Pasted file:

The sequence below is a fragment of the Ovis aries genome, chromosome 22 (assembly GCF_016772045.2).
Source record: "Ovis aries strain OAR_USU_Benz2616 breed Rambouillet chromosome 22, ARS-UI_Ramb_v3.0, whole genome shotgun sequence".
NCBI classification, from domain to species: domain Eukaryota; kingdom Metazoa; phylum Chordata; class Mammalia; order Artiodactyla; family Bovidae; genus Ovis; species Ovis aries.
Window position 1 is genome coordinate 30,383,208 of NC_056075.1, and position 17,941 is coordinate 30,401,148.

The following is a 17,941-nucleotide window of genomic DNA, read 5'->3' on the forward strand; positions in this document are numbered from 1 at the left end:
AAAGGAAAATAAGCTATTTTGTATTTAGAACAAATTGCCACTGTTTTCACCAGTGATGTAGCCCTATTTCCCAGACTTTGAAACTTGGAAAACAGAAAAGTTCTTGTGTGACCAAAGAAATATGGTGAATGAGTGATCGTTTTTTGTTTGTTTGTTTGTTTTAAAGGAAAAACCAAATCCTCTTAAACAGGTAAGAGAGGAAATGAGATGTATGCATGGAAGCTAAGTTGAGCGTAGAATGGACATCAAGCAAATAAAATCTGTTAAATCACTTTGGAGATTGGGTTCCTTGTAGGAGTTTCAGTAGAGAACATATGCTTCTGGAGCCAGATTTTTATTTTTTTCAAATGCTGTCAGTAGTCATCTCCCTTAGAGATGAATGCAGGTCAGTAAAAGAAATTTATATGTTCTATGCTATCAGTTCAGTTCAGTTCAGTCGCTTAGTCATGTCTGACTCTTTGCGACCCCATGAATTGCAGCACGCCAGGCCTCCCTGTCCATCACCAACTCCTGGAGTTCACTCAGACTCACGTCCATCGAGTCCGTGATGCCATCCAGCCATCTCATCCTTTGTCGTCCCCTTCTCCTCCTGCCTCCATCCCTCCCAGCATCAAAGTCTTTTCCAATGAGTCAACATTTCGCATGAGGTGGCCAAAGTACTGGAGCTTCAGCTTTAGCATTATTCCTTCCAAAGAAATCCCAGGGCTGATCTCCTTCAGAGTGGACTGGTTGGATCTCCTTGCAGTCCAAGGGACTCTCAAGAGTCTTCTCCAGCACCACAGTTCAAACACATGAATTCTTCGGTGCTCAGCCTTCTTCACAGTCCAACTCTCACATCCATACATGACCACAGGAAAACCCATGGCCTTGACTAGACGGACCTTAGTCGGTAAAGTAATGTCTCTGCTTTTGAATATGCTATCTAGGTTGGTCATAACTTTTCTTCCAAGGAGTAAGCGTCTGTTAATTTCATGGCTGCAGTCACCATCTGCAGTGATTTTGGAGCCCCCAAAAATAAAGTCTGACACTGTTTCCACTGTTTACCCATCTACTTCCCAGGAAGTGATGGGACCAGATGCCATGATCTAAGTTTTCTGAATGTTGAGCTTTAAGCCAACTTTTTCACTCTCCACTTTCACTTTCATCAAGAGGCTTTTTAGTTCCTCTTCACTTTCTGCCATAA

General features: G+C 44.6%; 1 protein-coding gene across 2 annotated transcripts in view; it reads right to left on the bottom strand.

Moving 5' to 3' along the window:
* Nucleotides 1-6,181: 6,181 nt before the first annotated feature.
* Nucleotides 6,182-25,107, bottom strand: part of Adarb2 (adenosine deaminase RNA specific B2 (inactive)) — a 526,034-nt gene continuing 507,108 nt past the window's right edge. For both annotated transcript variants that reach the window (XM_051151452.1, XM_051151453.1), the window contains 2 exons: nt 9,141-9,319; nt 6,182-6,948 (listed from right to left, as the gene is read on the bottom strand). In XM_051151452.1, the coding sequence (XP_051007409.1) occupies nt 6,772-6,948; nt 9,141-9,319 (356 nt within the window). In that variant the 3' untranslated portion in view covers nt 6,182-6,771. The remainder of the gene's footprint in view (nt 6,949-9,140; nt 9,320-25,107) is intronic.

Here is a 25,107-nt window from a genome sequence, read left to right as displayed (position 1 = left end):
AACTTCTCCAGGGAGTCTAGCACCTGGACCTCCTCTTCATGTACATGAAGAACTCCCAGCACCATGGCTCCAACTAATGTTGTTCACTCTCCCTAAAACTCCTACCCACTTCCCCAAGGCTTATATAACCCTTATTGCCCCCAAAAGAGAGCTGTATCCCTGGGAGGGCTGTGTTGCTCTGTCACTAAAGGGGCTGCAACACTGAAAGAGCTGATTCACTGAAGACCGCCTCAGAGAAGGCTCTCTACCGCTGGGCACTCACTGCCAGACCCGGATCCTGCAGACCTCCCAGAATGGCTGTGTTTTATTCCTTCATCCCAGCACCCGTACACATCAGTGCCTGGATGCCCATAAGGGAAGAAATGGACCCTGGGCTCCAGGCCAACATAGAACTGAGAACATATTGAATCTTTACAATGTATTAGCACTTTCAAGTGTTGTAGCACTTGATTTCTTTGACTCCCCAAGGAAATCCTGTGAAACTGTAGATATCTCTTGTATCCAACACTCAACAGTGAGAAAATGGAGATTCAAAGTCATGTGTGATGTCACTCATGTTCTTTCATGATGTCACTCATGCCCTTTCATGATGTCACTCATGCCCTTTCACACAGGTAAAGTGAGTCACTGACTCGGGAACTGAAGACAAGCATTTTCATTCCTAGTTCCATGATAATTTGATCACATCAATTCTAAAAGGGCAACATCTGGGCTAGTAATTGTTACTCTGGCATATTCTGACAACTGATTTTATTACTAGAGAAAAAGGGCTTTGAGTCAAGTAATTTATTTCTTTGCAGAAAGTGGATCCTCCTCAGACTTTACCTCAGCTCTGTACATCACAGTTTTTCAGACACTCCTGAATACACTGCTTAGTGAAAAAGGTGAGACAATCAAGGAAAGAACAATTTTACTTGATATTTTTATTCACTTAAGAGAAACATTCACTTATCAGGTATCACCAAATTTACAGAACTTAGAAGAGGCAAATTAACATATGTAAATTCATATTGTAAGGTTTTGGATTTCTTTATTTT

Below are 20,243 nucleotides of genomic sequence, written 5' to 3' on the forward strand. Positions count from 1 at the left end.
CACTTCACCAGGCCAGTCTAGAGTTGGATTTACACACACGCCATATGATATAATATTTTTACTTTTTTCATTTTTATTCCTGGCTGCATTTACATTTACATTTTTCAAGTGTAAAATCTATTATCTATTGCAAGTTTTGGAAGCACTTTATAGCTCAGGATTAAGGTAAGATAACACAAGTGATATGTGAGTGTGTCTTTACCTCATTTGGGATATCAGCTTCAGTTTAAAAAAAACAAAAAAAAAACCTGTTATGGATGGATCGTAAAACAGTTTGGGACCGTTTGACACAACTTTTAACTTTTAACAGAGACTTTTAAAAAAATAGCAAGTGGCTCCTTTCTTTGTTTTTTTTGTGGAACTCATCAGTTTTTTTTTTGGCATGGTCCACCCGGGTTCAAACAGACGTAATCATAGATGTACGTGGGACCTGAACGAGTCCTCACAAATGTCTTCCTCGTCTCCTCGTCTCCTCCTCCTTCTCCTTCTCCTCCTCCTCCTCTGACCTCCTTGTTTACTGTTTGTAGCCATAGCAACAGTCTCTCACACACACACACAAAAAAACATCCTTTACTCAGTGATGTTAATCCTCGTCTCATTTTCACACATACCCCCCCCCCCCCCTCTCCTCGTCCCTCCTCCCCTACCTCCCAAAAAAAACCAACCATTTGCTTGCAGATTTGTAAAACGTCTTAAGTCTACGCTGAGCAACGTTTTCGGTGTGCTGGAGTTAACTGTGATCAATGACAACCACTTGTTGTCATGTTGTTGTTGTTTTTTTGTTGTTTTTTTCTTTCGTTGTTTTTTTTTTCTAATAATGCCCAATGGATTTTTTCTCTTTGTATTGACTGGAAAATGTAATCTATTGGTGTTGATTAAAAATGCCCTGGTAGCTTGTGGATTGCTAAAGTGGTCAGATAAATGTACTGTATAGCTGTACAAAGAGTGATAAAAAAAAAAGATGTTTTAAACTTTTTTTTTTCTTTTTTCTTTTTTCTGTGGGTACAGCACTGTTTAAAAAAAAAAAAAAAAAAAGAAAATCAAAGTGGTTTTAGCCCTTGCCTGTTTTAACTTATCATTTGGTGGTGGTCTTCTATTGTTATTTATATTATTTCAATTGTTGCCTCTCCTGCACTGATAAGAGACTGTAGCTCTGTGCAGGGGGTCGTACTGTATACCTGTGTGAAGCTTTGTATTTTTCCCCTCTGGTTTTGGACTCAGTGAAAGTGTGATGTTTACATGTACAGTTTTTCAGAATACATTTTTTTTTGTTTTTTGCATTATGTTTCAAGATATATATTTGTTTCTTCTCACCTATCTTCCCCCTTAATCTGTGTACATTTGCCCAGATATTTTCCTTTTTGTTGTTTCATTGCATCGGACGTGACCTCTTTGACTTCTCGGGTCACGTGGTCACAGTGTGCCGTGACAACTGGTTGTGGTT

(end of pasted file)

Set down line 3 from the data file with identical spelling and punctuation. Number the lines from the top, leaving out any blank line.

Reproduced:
NCBI classification, from domain to species: domain Eukaryota; kingdom Metazoa; phylum Chordata; class Mammalia; order Artiodactyla; family Bovidae; genus Ovis; species Ovis aries.